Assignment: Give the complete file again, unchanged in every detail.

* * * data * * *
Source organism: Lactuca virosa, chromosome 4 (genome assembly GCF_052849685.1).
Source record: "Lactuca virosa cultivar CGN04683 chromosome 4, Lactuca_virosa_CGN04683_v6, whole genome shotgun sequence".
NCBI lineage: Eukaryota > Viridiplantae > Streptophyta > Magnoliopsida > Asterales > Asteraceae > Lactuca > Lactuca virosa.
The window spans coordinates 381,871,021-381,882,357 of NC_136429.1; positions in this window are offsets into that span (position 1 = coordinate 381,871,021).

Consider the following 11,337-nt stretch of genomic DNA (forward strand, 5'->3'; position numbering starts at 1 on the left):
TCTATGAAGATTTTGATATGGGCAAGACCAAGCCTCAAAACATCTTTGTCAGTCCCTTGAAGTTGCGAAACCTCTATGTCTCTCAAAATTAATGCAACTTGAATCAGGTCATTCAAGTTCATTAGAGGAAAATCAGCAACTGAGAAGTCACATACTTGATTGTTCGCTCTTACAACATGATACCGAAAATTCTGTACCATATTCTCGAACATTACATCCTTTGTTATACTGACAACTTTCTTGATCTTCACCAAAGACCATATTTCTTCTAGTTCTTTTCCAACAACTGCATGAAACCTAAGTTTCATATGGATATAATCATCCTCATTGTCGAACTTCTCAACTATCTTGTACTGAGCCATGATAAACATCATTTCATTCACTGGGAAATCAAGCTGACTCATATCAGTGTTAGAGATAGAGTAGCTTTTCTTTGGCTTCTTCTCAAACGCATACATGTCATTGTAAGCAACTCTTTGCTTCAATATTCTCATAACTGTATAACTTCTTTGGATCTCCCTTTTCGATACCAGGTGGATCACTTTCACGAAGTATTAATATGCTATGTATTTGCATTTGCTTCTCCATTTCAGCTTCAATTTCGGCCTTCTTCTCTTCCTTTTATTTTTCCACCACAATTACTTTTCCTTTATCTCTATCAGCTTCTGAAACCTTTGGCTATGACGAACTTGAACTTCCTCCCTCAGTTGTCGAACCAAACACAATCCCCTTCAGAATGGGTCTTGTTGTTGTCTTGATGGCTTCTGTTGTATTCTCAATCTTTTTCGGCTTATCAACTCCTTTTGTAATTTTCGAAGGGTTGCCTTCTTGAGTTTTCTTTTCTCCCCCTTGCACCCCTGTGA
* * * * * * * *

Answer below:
Source organism: Lactuca virosa, chromosome 4 (genome assembly GCF_052849685.1).
Source record: "Lactuca virosa cultivar CGN04683 chromosome 4, Lactuca_virosa_CGN04683_v6, whole genome shotgun sequence".
NCBI lineage: Eukaryota > Viridiplantae > Streptophyta > Magnoliopsida > Asterales > Asteraceae > Lactuca > Lactuca virosa.
The window spans coordinates 381,871,021-381,882,357 of NC_136429.1; positions in this window are offsets into that span (position 1 = coordinate 381,871,021).

Consider the following 11,337-nt stretch of genomic DNA (forward strand, 5'->3'; position numbering starts at 1 on the left):
TCTATGAAGATTTTGATATGGGCAAGACCAAGCCTCAAAACATCTTTGTCAGTCCCTTGAAGTTGCGAAACCTCTATGTCTCTCAAAATTAATGCAACTTGAATCAGGTCATTCAAGTTCATTAGAGGAAAATCAGCAACTGAGAAGTCACATACTTGATTGTTCGCTCTTACAACATGATACCGAAAATTCTGTACCATATTCTCGAACATTACATCCTTTGTTATACTGACAACTTTCTTGATCTTCACCAAAGACCATATTTCTTCTAGTTCTTTTCCAACAACTGCATGAAACCTAAGTTTCATATGGATATAATCATCCTCATTGTCGAACTTCTCAACTATCTTGTACTGAGCCATGATAAACATCATTTCATTCACTGGGAAATCAAGCTGACTCATATCAGTGTTAGAGATAGAGTAGCTTTTCTTTGGCTTCTTCTCAAACGCATACATGTCATTGTAAGCAACTCTTTGCTTCAATATTCTCATAACTGTATAACTTCTTTGGATCTCCCTTTTCGATACCAGGTGGATCACTTTCACGAAGTATTAATATGCTATGTATTTGCATTTGCTTCTCCATTTCAGCTTCAATTTCGGCCTTCTTCTCTTCCTTTTATTTTTCCACCACAATTACTTTTCCTTTATCTCTATCAGCTTCTGAAACCTTTGGCTATGACGAACTTGAACTTCCTCCCTCAGTTGTCGAACCAAACACAATCCCCTTCAGAATGGGTCTTGTTGTTGTCTTGATGGCTTCTGTTGTATTCTCAATCTTTTTCGGCTTATCAACTCCTTTTGTAATTTTCGAAGGGTTGCCTTCTTGAGTTTTCTTTTCTCCCCCTTGCACCCCTGTGA